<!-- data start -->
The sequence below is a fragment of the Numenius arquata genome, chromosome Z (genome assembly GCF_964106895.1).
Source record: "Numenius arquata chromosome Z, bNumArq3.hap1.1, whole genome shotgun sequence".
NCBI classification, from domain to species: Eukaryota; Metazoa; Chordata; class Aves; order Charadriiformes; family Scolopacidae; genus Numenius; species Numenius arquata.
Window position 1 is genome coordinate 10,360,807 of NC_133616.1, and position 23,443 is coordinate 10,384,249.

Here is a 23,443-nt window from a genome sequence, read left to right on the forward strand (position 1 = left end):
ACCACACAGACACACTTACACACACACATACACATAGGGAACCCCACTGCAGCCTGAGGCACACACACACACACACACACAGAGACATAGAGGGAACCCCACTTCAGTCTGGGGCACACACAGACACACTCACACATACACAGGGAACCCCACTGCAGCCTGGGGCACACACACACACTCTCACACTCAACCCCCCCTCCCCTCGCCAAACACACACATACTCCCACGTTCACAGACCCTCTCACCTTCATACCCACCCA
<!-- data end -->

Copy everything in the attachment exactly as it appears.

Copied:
The sequence below is a fragment of the Numenius arquata genome, chromosome Z (genome assembly GCF_964106895.1).
Source record: "Numenius arquata chromosome Z, bNumArq3.hap1.1, whole genome shotgun sequence".
NCBI classification, from domain to species: Eukaryota; Metazoa; Chordata; class Aves; order Charadriiformes; family Scolopacidae; genus Numenius; species Numenius arquata.
Window position 1 is genome coordinate 10,360,807 of NC_133616.1, and position 23,443 is coordinate 10,384,249.

Here is a 23,443-nt window from a genome sequence, read left to right on the forward strand (position 1 = left end):
ACCACACAGACACACTTACACACACACATACACATAGGGAACCCCACTGCAGCCTGAGGCACACACACACACACACACACAGAGACATAGAGGGAACCCCACTTCAGTCTGGGGCACACACAGACACACTCACACATACACAGGGAACCCCACTGCAGCCTGGGGCACACACACACACTCTCACACTCAACCCCCCCTCCCCTCGCCAAACACACACATACTCCCACGTTCACAGACCCTCTCACCTTCATACCCACCCA